One hundred and fifty years ago, Arkansas had begun its preparations for war, both on the home front as well as on the national front. As state and Confederate regiments were being formed throughout the state, the national scene was looking quite grim; it was apparent that neither the Unionists nor the Confederates would be able to make peace.

While Arkansas was busily preparing her sons for war, on May 24, 1861, the Federal army crossed the Potomac River in the vicinity of Washington and illegally seized the Virginian city of Alexandria only one day following Virginia’s official vote of secession. On that same day at Ft. Monroe, U.S. Officer Benjamin Butler refused the release of three slaves that had entered the Union lines, noting that they were “contraband of war”. Thus a new dimension to the issue of slavery, an issue that would follow the Union forces well into Arkansas in 1863.

One of the Arkansas units to make its final preparations this week one hundred and fifty years ago was the Pulaski Artillery, commanded by Captain William Woodruff. According to an 1861 Arkansas newspaper regarding this new unit, the Pulaski Artillery found themselves in Benton County near the boundary of Arkansas and Missouri. If there were an invasion of Arkansas, it would surely come from the north. Prior to their departure, they were presented a “beautiful banner”in a ceremony in which the following words were given to the new recruits:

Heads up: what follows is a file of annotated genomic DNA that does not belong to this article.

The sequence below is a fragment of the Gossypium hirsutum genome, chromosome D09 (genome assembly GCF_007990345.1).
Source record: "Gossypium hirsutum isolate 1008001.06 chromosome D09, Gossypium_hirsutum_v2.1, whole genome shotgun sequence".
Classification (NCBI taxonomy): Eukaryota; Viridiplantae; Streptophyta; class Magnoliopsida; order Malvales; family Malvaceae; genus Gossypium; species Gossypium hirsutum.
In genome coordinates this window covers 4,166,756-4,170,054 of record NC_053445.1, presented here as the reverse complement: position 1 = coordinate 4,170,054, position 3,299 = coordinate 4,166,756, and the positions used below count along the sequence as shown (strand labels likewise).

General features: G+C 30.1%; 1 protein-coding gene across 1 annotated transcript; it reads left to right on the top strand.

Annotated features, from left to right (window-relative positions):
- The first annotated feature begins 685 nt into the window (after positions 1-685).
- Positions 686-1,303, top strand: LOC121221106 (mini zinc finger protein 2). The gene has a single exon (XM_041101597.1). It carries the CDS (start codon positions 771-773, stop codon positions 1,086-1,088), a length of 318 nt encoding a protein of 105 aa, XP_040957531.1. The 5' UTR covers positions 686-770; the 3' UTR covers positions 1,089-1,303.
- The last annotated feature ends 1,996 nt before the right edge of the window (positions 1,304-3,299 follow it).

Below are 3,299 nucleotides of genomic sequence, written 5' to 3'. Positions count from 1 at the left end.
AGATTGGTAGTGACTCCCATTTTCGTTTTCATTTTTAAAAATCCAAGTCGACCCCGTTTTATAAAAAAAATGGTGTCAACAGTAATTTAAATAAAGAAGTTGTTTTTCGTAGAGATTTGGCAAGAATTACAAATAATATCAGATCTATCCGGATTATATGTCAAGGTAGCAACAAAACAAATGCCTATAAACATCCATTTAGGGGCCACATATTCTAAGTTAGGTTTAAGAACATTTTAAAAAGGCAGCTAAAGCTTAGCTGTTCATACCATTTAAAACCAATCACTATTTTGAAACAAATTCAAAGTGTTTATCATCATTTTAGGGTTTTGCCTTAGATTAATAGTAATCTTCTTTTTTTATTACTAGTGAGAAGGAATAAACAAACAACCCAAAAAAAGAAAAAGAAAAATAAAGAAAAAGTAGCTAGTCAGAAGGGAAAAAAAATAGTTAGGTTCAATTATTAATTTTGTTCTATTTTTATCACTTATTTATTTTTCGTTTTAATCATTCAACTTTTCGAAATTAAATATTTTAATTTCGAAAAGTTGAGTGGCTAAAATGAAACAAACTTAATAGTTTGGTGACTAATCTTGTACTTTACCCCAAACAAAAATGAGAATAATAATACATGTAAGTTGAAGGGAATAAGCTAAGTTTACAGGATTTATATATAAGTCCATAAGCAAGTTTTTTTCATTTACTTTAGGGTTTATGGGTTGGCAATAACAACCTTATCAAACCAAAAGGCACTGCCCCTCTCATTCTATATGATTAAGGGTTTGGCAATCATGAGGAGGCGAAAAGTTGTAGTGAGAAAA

“You are about to leave your firesides, your friends and your homes, to do battle in your country’s cause. The peril of war is upon us, and you are about to meet it. The highest attribute of man is courage to defend the right. Your cause is right—it is just; and may the ‘God of battles’ be with you… Take then this flag and let your determination be like that of the Spartan mother’s advice when she presented her son with his shield: ‘Come home with it or come home on it.”

And right they were. According to the most ignored Federal document our nation has ever endorsed, the United States Constitution, the delegates at the Constitutional Convention voted down a clause that would make the United States a “perpetual union” and the states were therefore free to secede. In fact, secession was never made illegal, even to the present date. So, the next time you see a Confederate Flag or a reenactor wearing the gray, let that serve as a reminder of the perpetuation of our greatest achievement in our nation’s history: the endorsement of the United States Constitution, the same document that the armed services and the President swear an oath to uphold.